Texas Economic Indicators
September 21, 2022
The Texas economy slowed in August. Employment was flat, and unemployment ticked up. Growth in the Texas Business-Cycle Index softened but remained above the 2000–21 average. The August Texas Business Outlook Surveys indicated that price pressures moderated. Oil and natural gas prices as well as the Texas rig count fell in early September. Serious consumer loan delinquencies in Texas broadly declined in the second quarter.
Texas employment held steady in August after growing an upwardly revised 7.6 percent in July, while U.S. jobs grew an annualized 2.5 percent (Chart 1). State job gains were mixed across major sectors, with oil and gas outperforming other sectors and information seeing the largest decline. Through August, payrolls have increased an annualized 4.9 percent in Texas and 3.5 percent in the nation. The Dallas Fed’s Texas Employment Forecast predicts 4.2 percent job growth this year, down from last month’s 5.2 percent estimate (December/December). The Texas unemployment rate ticked up to 4.1 percent in August.
Trade, Transportation and Utilities Job Growth Slips
Employment fell in Texas’ trade, transportation and utilities sector in August (Chart 2). Retail trade was the only subsector that saw an increase, adding 2,140 positions. The wholesale trade subsector posted the largest decline at an annualized 9.9 percent, or a loss of 3,790 jobs. Employment in transportation and warehousing fell an annualized 3.5 percent, down 1,950 jobs. So far this year, gains in the trade, transportation and utilities sector have been solid at an annualized 3.2 percent, with transportation and warehousing seeing the strongest increase (10.5 percent) due to expansion in e-commerce and logistics activity.
The Texas Business-Cycle Index—a composite of the unemployment rate, state payroll employment and gross state product—reflects underlying economic activity in the state. In August, the index grew at an above-average annualized pace of 5.8 percent (Chart 3). While growth in the index was robust, it was slower than July’s 8.3 percent increase.
Texas Business Outlook Surveys
The Texas Business Outlook Surveys’ price indexes dipped but remained positive in August, suggesting that the pace of increases is slowing, though prices remain elevated (Chart 4). The manufacturing survey’s index for raw materials prices eased for the fifth month in a row, to 34.4 in August, while the prices received index dipped from 29.3 to 26.8. The service sector input prices index fell from 49.9 to 44.9, and the service sector selling price index slipped from 25.7 to 23.5. Texas business executives’ outlook for prices six months ahead in the manufacturing and service sectors moderated as well.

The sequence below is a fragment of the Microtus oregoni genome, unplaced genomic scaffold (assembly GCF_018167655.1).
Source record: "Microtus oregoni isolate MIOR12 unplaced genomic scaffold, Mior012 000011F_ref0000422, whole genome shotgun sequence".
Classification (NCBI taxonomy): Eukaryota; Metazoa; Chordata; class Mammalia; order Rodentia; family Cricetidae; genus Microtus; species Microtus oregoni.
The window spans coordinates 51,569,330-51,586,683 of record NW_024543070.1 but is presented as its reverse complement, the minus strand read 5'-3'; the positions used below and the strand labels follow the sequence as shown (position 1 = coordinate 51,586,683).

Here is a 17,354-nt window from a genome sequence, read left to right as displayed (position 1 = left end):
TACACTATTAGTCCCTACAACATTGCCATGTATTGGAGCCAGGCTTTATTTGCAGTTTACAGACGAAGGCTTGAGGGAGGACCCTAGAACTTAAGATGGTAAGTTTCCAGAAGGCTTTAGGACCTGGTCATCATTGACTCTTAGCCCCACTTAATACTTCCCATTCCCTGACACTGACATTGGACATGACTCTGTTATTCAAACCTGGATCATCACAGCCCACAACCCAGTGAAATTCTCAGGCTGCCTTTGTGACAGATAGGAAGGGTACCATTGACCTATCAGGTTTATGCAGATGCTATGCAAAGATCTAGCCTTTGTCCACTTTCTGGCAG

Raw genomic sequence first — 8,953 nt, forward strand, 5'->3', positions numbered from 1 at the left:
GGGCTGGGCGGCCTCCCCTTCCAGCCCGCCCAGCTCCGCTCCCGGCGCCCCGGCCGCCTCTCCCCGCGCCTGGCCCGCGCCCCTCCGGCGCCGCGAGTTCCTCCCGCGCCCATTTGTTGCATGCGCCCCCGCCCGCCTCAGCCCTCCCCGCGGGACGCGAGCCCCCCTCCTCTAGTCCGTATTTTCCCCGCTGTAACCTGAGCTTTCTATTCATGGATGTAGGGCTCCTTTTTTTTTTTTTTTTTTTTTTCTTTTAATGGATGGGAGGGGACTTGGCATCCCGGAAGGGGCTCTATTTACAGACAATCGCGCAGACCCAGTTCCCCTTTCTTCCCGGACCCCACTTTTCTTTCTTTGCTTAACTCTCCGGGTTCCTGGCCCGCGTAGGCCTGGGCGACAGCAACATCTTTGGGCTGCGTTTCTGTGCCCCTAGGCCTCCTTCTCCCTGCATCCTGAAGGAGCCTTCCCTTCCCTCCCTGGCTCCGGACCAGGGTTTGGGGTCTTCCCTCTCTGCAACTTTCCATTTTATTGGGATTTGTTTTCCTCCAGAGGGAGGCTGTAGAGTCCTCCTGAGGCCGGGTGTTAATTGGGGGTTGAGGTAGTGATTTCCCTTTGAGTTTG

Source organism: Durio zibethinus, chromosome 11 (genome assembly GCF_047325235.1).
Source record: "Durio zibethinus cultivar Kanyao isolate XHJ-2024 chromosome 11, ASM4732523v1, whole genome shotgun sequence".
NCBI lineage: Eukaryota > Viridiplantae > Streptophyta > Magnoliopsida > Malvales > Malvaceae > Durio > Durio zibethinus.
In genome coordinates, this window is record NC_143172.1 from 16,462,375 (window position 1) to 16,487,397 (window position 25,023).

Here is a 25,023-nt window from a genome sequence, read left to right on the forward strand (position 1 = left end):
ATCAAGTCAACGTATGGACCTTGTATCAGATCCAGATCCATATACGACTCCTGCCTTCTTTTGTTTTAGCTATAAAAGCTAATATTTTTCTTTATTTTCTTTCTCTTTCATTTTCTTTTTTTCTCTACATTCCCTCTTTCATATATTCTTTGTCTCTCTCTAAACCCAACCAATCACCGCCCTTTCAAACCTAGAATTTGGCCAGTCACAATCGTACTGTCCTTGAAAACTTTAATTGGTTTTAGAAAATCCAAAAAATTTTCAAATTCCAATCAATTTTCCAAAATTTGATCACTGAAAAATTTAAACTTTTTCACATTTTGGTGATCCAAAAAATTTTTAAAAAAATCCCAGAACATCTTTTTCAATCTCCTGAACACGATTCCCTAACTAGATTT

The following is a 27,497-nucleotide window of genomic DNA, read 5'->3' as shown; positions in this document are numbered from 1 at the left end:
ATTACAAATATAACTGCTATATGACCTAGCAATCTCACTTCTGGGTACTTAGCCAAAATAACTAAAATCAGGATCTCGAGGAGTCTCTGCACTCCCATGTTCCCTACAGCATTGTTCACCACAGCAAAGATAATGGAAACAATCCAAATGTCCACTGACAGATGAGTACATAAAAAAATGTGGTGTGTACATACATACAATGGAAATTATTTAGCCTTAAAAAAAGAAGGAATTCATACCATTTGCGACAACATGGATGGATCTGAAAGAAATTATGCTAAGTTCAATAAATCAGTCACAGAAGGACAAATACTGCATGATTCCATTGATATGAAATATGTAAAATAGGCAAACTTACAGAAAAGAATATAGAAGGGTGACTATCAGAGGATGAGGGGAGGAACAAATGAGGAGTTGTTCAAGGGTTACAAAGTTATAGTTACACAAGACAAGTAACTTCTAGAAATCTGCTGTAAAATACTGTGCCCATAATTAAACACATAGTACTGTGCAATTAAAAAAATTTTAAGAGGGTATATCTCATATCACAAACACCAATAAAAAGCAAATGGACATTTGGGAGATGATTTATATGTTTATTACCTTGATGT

Oil prices have fallen and are well below the average year-end price forecast reported in the second-quarter Dallas Fed Energy Survey (Chart 5). As of the week ending Sept. 9, the price of West Texas Intermediate crude was $85.29 per barrel, a decrease of $5.50 from the previous week. Natural gas (Henry Hub) dipped 86 cents to $8.31 per million British thermal units. The number of active rigs in Texas dropped from 362 to 359 over the same period and remained below prepandemic levels.
Overall serious delinquency rates for consumer loans in Texas fell slightly in second quarter 2022 (Chart 6). Student loan delinquency rates had the largest decline among the four consumer loan types, falling 1.4 percentage points to 5.4 percent. Delinquencies for mortgage and home-equity loans dipped to 0.4 percent. Auto loan and credit card delinquencies decreased to 4.7 percent and 9.1 percent, respectively. Second-quarter delinquency rates for all four consumer loan types remained below prepandemic levels (February 2020).
NOTE: Data may not match previously published numbers due to revisions.
About Texas Economic Indicators
Questions can be addressed to Mytiah Caldwell at Mytiah.Caldwell@dal.frb.org. Texas Economic Indicators is published every month during the week after state and metro employment data are released.